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Rep. Brad Moulton (R-Ogunquit)
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For Immediate Release

Date: 10/11/12

Rep. Moulton Op-Ed: Tough new law for young drivers goes into effect

To The York Weekly

By Rep. Brad Moulton

Starting August 30, when a new law takes effect, young Maine drivers will need to pay closer attention to their behavior behind the wheel. Penalties for moving violations will be much tougher than before.

Legislators were not out to "get" young motorists when we passed LD 1912, but the carnage on our roads finally became unacceptable. Far too many young drivers were dying in accidents that were entirely preventable.

At the time the bill passed, in April, Maine had seen 20 fatal accidents since Christmas that involved young drivers, usually teenagers. As the death toll mounted, Secretary of State Charlie Summers began looking for a solution. He travelled the state, speaking to school groups and others who had lost classmates, friends, sons and daughters. Through these "Conversations with Communities," as they were called, he started building the case for much tougher sanctions against young drivers who repeatedly break the law.

Secretary Summers oversees the Bureau of Motor Vehicles, and in a report to the Legislature he presented his findings. Nearly two young drivers are killed each month in Maine, while more than 42 are injured each week. Nationally, motor vehicle crashes are the leading cause of death for people aged 15 to 24. In Maine, people in that age group comprise 11.4 percent of all licensed drivers, but they are involved in 29 percent of all road fatalities and 38 percent of all injuries.

A review of the causes showed that speeding, alcohol, texting and failure to wear a seatbelt were responsible for many of the deaths. A Maine transportation safety study in 2002 found that 16-year-old drivers are eight times more likely to be injured in a traffic accident than drivers aged 25 and older.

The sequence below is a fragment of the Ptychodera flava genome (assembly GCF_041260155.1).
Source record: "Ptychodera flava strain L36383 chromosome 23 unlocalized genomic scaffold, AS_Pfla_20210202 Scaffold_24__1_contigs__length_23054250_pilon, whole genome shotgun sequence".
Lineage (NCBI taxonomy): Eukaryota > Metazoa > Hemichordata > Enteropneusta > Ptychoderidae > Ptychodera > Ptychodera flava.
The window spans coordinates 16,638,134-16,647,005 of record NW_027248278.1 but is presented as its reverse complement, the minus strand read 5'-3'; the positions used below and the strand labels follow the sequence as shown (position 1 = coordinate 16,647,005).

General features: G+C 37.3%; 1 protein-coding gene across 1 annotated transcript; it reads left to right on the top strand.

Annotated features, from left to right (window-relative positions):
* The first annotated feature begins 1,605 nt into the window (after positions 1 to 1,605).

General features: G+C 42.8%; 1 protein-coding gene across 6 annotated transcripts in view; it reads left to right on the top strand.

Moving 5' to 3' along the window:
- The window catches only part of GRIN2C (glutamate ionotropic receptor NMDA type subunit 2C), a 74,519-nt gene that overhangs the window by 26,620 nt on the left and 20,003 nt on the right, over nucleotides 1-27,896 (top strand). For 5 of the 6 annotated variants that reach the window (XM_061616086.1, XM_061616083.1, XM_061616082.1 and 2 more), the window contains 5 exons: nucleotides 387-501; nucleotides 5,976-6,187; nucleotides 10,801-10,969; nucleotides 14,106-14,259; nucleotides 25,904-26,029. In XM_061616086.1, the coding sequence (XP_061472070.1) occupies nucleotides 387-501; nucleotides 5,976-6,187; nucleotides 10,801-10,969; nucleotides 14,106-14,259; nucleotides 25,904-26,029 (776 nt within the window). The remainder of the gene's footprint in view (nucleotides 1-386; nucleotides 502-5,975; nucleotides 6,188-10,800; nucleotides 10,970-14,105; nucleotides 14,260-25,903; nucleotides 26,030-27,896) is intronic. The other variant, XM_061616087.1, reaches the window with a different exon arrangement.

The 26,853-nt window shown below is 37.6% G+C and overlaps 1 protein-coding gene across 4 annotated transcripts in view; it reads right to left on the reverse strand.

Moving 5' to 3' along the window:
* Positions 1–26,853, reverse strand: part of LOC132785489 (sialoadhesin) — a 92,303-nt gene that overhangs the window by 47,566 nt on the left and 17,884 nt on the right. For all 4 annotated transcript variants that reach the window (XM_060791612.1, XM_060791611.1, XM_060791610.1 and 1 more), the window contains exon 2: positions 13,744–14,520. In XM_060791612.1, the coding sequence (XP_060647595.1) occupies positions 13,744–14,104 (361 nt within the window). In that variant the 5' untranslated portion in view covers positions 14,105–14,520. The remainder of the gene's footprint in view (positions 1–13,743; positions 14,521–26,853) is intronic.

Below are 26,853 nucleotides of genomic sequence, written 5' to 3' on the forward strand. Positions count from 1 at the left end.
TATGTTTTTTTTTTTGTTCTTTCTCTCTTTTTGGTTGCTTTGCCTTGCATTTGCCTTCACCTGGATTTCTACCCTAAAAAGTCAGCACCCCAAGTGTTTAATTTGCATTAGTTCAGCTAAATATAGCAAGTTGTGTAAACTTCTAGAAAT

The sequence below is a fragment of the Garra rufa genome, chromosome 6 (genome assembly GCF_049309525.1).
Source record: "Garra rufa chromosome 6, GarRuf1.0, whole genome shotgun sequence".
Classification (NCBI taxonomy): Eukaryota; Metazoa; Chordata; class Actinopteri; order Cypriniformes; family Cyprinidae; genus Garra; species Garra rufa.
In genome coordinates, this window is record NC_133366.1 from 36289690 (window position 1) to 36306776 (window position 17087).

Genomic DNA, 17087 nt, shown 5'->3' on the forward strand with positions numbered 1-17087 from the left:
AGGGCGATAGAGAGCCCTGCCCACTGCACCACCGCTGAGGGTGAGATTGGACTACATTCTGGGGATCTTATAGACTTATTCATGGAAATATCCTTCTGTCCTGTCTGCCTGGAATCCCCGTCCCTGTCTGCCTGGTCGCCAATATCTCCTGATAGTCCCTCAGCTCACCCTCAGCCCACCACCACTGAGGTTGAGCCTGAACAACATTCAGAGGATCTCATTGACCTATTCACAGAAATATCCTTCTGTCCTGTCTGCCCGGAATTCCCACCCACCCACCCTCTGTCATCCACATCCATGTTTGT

During an information session before the Legislature's Transportation Committee, high school students voiced their opinions on tougher penalties. They were asked what their friends feared the most with regard to sanctions. The number one fear, they all said, was a license suspension. Fines were not nearly as great a concern, as parents often end up paying them. The possibility of losing their license, and the loss of freedom a license confers, clearly was the most significant deterrent to irresponsible behavior on the road.

The legislation that proposed a crackdown on repeat offenders incorporated what had been learned. On April 13, the House passed the measure by a vote of 82-61. The Senate passed it without opposition.

The following is a summary of the major changes.

When a young driver initially gets a license, the intermediate license restrictions are extended from six months to nine months. A fine of up to $500 will be assessed for a violation of these restrictions. The restrictions include no passengers except immediate family members, no driving between midnight and 5 a.m. and no cell phone use.

During the first two years that a young driver holds a license, if they have any violation, they face a 30-day license suspension for the first offense and a 180-day suspension for a second violation. With a third offense, they lose their license for a year.

During the first two years that a young driver holds a license, if they commit a major offense (such as criminal speeding, operating under the influence or operating after suspension), the following penalties will apply in addition to license suspension:

*required to complete a driver improvement course;

*required to complete up to 60 hours of community service;

*must successfully complete a driving examination (written and road); and

*must pay a $200 reinstatement fee.

This new law also increases the minimum fine for texting and driving from $100 to $250 for all drivers.

For those who do not drive under the influence, speed or text while driving, nothing will change. The point of the new law is to keep dangerous drivers off the road so they don't kill themselves or others. If this new statute saves one teenager's life, it's worth the price. Meanwhile, the roads will be safer for all of us. ###

State Rep. Brad Moulton, an attorney, serves on the Judiciary Committee and the State and Local Government Committee.

Jay Finegan
Maine House Republicans
Tel: (207) 287-1445